In the essay "Red, White, Blue Suede Shoes" by author Eric Pooley, for the Grateful Dead boxset So Many Roads, he talked about how ironic it was that the powers that be had such animosity for the Dead, as they truly, truly loved America and American Music. Not the United States, mind you, but America, a spectral landscape similar to William Blake's New Jerusalem. It's hard to define what it is, exactly, because it doesn't exactly exist.
San Francisco throwback chanteuse Lucy Arnell is painting lush and ornate sonic portraits in what is sometimes known, among the heads, as Cosmic Americana. Gram Parsons coined the term to describe his unique blend of folk, country, gospel, psychedelia, and rock 'n roll.
In short, Cosmic Americana is perfect music for getting lost on country roads and back alleyways, for drifting down a muddy river on a pontoon boat (as you might imagine listening to "Carolene") under the stars. It's cosmic, as we're all under the same sky, the same stars.
Lucy Arnell describes her music as a heartfelt homage to the past, in every respect. Arnell is working predominantly with a pallet of psychedelic rock, the burnt oranges and avocado greens and bloopy letters of the late '60s and early '70s, but there's a little bit more edge here, a bit more grit, a bit more vitality that lets you know this is from now. These days, you've got to mean it. It is not the time to just relax and go with the flow.
The Whole Sky Turned Red With The Rainbow reminds me most thoroughly of a another under-appreciated purveyor of stylized American rock, Jesse Sykes, who has collaborated with experimental metal giants Sunn O))) and Boris along with fronting her own outfit The Sweet Hereafter. If Jesse Sykes is sculpting heartfelt quiet desperate country folk out of basalt and obsidian, Lucy Arnell is doing the same thing with flanged funky rock 'n roll. It's clearly rooted in the fertile soil of The Grateful Dead and Neil Young, but is delivered with a delicate shivering emotionality, behind the quavering guitar lines, like on "Houseguest" and "Cosmic America", my personal favorite track.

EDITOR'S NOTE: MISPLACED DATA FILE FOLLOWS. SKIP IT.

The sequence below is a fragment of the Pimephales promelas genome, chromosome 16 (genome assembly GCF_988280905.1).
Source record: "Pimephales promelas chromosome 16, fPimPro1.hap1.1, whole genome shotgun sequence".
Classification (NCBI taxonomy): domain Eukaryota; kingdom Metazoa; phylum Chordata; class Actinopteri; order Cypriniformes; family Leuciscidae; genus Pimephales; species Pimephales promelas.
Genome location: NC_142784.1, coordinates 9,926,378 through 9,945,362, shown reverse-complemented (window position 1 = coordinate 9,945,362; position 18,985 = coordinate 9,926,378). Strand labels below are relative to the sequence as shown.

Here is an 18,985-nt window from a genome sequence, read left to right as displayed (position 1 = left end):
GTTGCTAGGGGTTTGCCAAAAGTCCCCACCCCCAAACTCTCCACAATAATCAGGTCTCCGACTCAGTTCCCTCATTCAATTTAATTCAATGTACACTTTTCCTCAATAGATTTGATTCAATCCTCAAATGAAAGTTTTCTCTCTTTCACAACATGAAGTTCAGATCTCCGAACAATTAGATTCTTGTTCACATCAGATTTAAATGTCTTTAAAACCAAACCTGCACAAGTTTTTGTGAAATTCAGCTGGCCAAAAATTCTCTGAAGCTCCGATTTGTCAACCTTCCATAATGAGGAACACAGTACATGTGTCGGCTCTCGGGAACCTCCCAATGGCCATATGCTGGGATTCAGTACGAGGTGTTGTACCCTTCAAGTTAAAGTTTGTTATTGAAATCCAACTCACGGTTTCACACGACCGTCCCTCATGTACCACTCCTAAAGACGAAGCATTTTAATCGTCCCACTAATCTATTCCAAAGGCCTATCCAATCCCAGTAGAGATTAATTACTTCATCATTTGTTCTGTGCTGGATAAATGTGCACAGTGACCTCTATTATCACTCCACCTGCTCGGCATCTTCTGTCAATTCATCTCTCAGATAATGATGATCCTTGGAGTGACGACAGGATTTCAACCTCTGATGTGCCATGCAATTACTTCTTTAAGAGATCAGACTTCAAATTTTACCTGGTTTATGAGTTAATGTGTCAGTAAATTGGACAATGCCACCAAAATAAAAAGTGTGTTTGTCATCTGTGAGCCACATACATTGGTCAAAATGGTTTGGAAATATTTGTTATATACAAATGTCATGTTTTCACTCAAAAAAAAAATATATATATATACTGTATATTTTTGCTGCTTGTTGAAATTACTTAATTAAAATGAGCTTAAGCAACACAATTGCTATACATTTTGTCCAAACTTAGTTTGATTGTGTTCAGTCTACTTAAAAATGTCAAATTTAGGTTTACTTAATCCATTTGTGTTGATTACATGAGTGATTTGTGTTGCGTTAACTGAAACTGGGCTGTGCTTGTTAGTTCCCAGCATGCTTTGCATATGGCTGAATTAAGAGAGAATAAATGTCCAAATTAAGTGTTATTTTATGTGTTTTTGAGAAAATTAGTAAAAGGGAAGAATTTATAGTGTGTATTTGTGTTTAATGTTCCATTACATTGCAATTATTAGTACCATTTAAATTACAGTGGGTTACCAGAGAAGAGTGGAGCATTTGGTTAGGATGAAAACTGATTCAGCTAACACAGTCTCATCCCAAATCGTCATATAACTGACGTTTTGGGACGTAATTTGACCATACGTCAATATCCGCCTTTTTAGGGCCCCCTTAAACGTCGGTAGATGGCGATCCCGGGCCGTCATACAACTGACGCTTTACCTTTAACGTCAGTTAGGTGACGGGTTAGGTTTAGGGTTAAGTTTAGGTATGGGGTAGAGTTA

The Whole Sky Turned Red From The Rainbow is Lucy Arnell's first major outing, which made lead skeptics to dismiss this as just another indie-released debut from another flash-in-the-pan musician. I personally love listening to debuts, to see what they're leading off with, but this one caught me off my guard. From the first seconds of "Dr. Captain", there is a self-assuredness to Lucy Arnell's psychedelic ballads. It makes you hold your breath for a moment and really lean in and pay attention. That's when they have you, when music begins to seep in and become a part of your world.
This is usually the point where I start checking the press release, to see what is up with a record, what's the story? Imagine my surprise when I found out this unknown artist worked with Jason Abraham Roberts, and none other than Jon Fishman, the furious polyrhythmic drummer from Phish on album closer "Fatal Folk"!!! How on Earth does a brand new artist get Phish's drummer?The Whole Sky Turned Red From The Rainbow was debuted at Phil Lesh's Terrapin Crossroads, as well. This record is bristling with psychedelic royalty, which is clue one that you should really be paying attention (for those that don't have the fortitude to wade through the digital stacks themselves).
Those that take a moment to lose themselves in Lucy Arnell's lazy swaying psychedelic odysseys and oracles will not be disappointed. Her guitar tone is as sick as a leper, while her soloing is catchy and melodic, like Jerry on his best days! As an added bonus, The album ripples with interesting instrumentation and production, such as the bouncing piano chords of "Sans-Souci" or the mandolin and sitar at the tail end of "Dr. Captain", which sort of sounds like a meditation circle at a bluegrass festival.
For those that really, truly love American music, in all of its permutations, as well as damn fine songwriting and musicianship, get this now!
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